I get confused by the grammar. I think 'is' isn't put correctly here and the sentence should be:

    A lot of money going for computerized educational materials that research has shown can be taught just as well with pencil and paper.
    Is that right?

    So - the main clause is "A lot of money going for computerized educational materials"
    and the subordinate clause:
    "that research has shown can be taught just as well with pencil and paper."

    Where is the verb in the main clause? 'lot of money' does not take the verb later in the sentence, 'can be taught'!
    BUT - omit the 'that' (maybe it was a typo and you meant to):

    A lot of money going for computerized educational materials research has shown can be taught just as well with pencil and paper.


    • Join Date: Nov 2007
    • Posts: 5,409
    #4

    Re: comprehension, tea

    It occurred to me the sentence should go like this:
    A lot of money going for computerized educational materials as research has shown which can be taught just as well with pencil and paper.


    Not quite:

    A lot of money going for computerized educational materials (as research has shown) (which-omit) can be taught just as well with pencil and paper.
    so-
    A lot of money going for computerized educational materials, as research has shown, can be taught just as well with pencil and paper.


    and
    A lot of money going for computerized educational materials can be taught just as well with pencil and paper, as research has shown.
    'research has shown' is best placed where it is in the original sentence, or at the beginning of the sentence. When you tack it on at the end, it sounds less important, like an afterthought. A speaker might give it a bit more emphasis as in '..., as research has consistently shown.'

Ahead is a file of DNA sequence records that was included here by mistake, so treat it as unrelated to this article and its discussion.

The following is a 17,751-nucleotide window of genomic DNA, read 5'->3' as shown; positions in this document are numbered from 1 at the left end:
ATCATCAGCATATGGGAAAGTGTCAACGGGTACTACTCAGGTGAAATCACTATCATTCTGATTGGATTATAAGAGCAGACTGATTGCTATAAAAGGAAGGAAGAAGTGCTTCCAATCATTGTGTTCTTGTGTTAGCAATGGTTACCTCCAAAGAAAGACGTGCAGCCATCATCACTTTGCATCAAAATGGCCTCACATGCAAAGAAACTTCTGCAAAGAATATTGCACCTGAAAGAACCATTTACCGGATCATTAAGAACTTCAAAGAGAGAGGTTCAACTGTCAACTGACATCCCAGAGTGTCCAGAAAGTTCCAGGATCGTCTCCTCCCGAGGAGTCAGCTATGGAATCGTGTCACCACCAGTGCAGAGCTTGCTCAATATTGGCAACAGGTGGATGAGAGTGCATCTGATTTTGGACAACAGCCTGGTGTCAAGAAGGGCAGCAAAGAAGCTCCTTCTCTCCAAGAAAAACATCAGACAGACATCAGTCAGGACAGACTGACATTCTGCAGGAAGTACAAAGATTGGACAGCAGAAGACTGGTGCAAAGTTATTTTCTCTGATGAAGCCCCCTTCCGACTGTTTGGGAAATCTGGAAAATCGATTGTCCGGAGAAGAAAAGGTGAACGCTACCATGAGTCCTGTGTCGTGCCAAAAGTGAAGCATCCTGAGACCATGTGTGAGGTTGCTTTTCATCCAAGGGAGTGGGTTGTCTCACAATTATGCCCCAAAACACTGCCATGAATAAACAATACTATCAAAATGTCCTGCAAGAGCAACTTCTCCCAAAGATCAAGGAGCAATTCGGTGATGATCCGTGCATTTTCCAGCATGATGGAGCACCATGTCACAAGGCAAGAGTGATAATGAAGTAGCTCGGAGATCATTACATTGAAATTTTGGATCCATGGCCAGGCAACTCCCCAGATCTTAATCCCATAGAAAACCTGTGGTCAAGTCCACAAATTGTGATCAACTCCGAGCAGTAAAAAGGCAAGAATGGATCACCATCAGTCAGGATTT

Last edited by David L.; 26-Feb-2009 at 16:01.

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    #5

    Re: comprehension, tea

    This original sentence is a multiple choice:
    A lot of money is going for computerized educaitonal materials ___1___ research has shown can be taught ___2____ with pencil and paper.
    1. a. however b. if c. what d. that
    2. equally b. in the same way c. just as well d. not as well
    And the key: 1. 'd'. 2. 'c'.
    I think 'd' should be 'as'.

    Jiang


    Quote Originally Posted by David L. View Post
    It occurred to me the sentence should go like this:
    A lot of money going for computerized educational materials as research has shown which can be taught just as well with pencil and paper.


    Not quite:

    A lot of money going for computerized educational materials (as research has shown) (which-omit) can be taught just as well with pencil and paper.
    so-
    A lot of money going for computerized educational materials, as research has shown, can be taught just as well with pencil and paper.


    and
    A lot of money going for computerized educational materials can be taught just as well with pencil and paper, as research has shown.
    'research has shown' is best placed where it is in the original sentence, or at the beginning of the sentence. When you tack it on at the end, it sounds less important, like an afterthought. A speaker might give it a bit more emphasis as in '..., as research has consistently shown.'